Josh’s Favorite Movies of 2019 — Part Four!
We have arrived at the conclusion of my list of my favorite movies of 2019! Please click here to read numbers twenty through sixteen, click here for numbers fifteen through eleven, and click here for numbers ten through six. And now, without further delay, here are my FIVE FAVORITE movies of 2019:
5. The Irishman — The Irishman tells the story of Frank “The Irishman” Sheeran, who was a hitman for the Bufalino crime family. Frank claims to have been the man who killed Jimmy Hoffa. The film chronicles decades of Frank’s life, from his first involvement with the Bufalino family, through his close friendship with Hoffa, and eventually through Hoffa’s death and the long, lonely years of the rest of Frank’s life. It is an absolute delight to see Robert De Niro and Al Pacino together on-screen in so many deliciously meaty scenes in this film. Both men turn in strong performances, and their on-screen chemistry together is everything you’d want it to be. But Joe Pesci, who hasn’t been seen on-screen in years, absolutely steals the movie right out from under them in his role as Russell Bufalino, a powerful mob figure who becomes Frank’s mentor. Mr. Pesci is so great!! I loved the film’s interwoven structure of flashbacks within flashbacks, as we follow Frank and the other characters across the decades. I was very impressed with the CGI and makeup effects used to age and de-age Mr. De Niro, Mr. Pesci, and others. For the most part, that work was seamless. Even in those few moments in which the visual effects trickery doesn’t quite work, I admired the film’s ambition in telling this broad story. I know some have complained that the film is too long, and that the last half-hour drags, but I loved that last half-hour! Those final sequences were critical to the film — we need to see the fall-out from Frank’s violent life. I didn’t find the ending boring at all; I thought it was the most moving part of the film. What a delight that the master Martin Scorsese is still creating films as epic and engaging as this one! (Click here for my full review.)
4. Knives Out — When wealthy author Harlan Thrombey (Christopher Plumer) is found dead in his home, many of his family members and others in his orbit all seem to have a possible motive. Enter: detective Benoit Blanc (Daniel Craig), who has been hired to get to the bottom of the whole bloody affair. I have so much love in my heart for this film!! Knives Out, written and directed by Rian Johnson, is a ferociously entertaining film, a delightfully funny and twisty whodunnit. Daniel Craig is a delight as the unusual, brilliant, and slightly loopy detective Blanc. The expansive supporting cast is extraordinary: the afore-mentioned Christopher Plummer, Ana de Armas (Blade Runner 2049), Jamie Lee Curtis, Don Johnson (Watchmen), Chris Evans (Captain America), Michael Shannon (The Shape of Water), Toni Collette (The Way Way Back), Lakeith Stanfield (Atlanta and Uncut Gems, which made an appearance earlier on this list), Katherine Langford, Jaeden Martell (It), Noah Segan, Riki Lindhome, Edi Patterson (Vice Principals), Frank Oz, and M. Emmett Walsh (Blood Simple) are all amazing, each creating wonderfully compelling and memorable characters who spend the film bouncing off of one another. The twisty-turny story kept me continually guessing, and I was pleased by how well all the pieces came together for a very satisfying conclusion. For a film whose story is centered around a murder, I love that Knives Out’s central message is about the importance of being NICE. That’s the film’s biggest and most pleasing surprise! (Click here for my full review.)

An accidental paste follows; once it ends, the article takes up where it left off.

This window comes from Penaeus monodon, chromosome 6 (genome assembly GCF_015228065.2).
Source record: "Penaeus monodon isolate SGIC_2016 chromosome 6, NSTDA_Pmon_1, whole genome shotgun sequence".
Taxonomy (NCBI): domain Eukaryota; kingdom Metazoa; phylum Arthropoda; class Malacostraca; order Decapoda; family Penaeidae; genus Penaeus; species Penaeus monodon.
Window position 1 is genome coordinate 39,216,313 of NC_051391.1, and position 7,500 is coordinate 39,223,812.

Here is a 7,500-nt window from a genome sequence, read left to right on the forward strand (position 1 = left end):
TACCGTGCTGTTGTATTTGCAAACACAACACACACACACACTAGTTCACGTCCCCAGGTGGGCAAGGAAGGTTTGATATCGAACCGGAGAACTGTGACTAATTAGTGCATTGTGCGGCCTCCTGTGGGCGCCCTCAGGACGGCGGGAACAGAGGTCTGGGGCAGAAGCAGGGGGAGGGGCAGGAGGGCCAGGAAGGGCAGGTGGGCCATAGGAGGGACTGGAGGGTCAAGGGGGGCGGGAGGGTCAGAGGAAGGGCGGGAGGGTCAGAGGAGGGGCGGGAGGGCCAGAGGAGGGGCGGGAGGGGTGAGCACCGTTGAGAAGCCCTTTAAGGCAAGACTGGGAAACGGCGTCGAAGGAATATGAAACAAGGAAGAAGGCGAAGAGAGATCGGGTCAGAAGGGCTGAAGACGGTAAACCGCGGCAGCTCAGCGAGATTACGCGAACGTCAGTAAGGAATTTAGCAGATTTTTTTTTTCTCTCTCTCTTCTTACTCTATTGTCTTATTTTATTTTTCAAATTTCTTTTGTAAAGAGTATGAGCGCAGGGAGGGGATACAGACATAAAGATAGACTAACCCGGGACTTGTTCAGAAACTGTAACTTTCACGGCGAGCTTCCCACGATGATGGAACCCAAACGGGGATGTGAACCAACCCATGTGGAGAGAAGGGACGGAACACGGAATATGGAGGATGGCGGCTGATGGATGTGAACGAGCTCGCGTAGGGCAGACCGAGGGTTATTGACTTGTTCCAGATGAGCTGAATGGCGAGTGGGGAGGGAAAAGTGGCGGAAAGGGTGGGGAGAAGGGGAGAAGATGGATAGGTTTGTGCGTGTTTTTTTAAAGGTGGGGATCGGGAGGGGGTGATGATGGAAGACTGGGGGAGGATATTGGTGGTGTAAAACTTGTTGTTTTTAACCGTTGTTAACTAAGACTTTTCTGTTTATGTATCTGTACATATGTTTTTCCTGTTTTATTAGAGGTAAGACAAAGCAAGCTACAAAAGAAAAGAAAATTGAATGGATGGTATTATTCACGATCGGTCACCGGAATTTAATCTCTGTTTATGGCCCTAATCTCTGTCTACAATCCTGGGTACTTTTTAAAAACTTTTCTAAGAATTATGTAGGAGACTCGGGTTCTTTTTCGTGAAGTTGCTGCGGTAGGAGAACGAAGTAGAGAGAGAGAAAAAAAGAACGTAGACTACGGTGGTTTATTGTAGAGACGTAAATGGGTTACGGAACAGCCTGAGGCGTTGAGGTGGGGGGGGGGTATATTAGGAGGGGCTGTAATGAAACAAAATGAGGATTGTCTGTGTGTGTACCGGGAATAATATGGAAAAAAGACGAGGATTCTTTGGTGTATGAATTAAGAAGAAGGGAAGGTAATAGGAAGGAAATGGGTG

3. Once Upon a Time… in Hollywood — A new Quentin Tarantino film is always a cause for jubilation, and Once Upon a Time… in Hollywood does not disappoint! The film is a glorious deep dive into a very specific era of Hollywood history, which Mr. Tarantino and his team have recreated with love and affection. The pairing of super-stars Leonardo DiCaprio and Brad Pitt is as electric as I might have hoped. Both actors are tremendously skilled at handling the film’s dramatic turns and also the comedic beats. This is a very funny film, despite the sense of dread that hangs over the whole thing because of the presence of Sharon Tate, whose true-life story we know ends in tragedy. Margot Robbie is spectacular and luminous as Sharon Tate. (My only complaint about this film is that I wish Ms. Robbie’s Tate had a larger part in this otherwise very male-centric film.) Many of Mr. Tarantino’s films are jammed full of plot and incident, but I love that this film isn’t. It’s very leisurely paced, allowing us to luxuriate in this world and these characters. (For an almost three-hour-long film, there’s not much actual plot!) I love that about this film. I could have sat in a theater listening to Mr. Tarantino’s brilliant dialogue, and living with these characters, for several hours more. (Click here for my full review.)